Garden School:


Garden School:
Teaching this week: Rose pruning (as always!) and water management

Sunday, 27 July 2014

The Weirdness of plants

Today: Mullein.

Verbascum thrapsus is the proper name, it's a common enough cottage garden plant, and often pops up unexpectedly as the seeds are tiny, and very light, and can spread considerable distances, and can survive in the soil for many years.

The first sign is a rosette of fat, furry, grey-green leaves. This rosette gets bigger... and bigger... and bigger... and eventually a flowering spike shoots up from the middle and ascends to five feet high, or more.

I must admit that I'm a bit soft-hearted when it comes to weeding them out, and if they are in a place where they won't crowd out other, more valuable plants, I will let them grow on.

Earlier this year I left one, it grew a huge towering flower spike, then we some very hot days and, lacking slightly in water, it began to droop. Then it rained.

Look what happened!

Isn't that amazing, it sent up six miniature flowering spikes on the top of the wilting original!

As an aside, in the background you can see a rose-covered fence with clematis growing through it: something of which I disapprove strongly, as it makes it impossible to prune either of them properly.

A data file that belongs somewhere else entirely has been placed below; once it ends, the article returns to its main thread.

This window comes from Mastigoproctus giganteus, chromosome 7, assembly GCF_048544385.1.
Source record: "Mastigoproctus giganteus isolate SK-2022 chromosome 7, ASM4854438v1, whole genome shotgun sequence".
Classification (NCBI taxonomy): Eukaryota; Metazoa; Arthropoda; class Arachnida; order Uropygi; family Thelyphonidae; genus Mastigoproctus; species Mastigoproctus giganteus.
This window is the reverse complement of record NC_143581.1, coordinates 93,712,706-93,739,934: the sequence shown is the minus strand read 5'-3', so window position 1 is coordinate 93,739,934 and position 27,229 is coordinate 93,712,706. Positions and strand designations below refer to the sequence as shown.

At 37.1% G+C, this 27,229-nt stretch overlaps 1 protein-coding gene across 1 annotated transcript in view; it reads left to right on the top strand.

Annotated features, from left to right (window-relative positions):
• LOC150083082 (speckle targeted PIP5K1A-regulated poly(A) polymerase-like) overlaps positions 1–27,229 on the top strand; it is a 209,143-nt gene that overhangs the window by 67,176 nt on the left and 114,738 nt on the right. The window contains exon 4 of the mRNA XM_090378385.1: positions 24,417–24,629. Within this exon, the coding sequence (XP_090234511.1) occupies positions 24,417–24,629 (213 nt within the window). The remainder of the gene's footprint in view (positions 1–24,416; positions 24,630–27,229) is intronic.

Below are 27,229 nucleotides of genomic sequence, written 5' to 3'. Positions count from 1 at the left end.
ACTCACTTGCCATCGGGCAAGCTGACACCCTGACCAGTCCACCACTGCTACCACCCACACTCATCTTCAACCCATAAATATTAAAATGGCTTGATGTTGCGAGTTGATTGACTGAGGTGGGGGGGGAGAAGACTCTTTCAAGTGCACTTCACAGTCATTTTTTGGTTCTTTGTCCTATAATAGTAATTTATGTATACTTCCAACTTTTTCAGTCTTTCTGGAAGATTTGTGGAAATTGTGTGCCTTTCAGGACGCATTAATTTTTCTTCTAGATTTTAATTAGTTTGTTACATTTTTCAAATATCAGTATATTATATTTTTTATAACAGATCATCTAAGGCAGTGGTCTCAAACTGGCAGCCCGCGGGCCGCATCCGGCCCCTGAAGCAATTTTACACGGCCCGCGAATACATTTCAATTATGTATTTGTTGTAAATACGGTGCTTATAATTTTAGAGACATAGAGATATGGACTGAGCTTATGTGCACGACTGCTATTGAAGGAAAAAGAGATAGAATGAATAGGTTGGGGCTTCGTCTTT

However, for just a week or so, it makes a glorious show, doesn't it?

Returning to the Mullein, I found another one doing strange things in another garden:

This time the Mullein - in the very centre - had sent up a candelabra effect, instead of one single flowering stem.

Both of these are fairly normal variations on a theme, nothing sinister about them, but I think they are quite interesting.

As the rosette of leaves at ground level is so dense, I will usually remove the leaves as they start to get a bit tatty, or if it is threatening to smother something more desirable, I simply cut all the leaves right back.

It doesn't seem to slow the plant down at all!

If you don't want it to seed everywhere, make sure to chop off the flowering spike as soon as it finishes flowering.  And if you do want it, remember that it's a biennial, which means that the first year will just be a small rosette of leaves, and it won't flower until the following year.

No comments:

Post a Comment

Please note that I do not allow any comments containing links: any such comments will be removed immediately!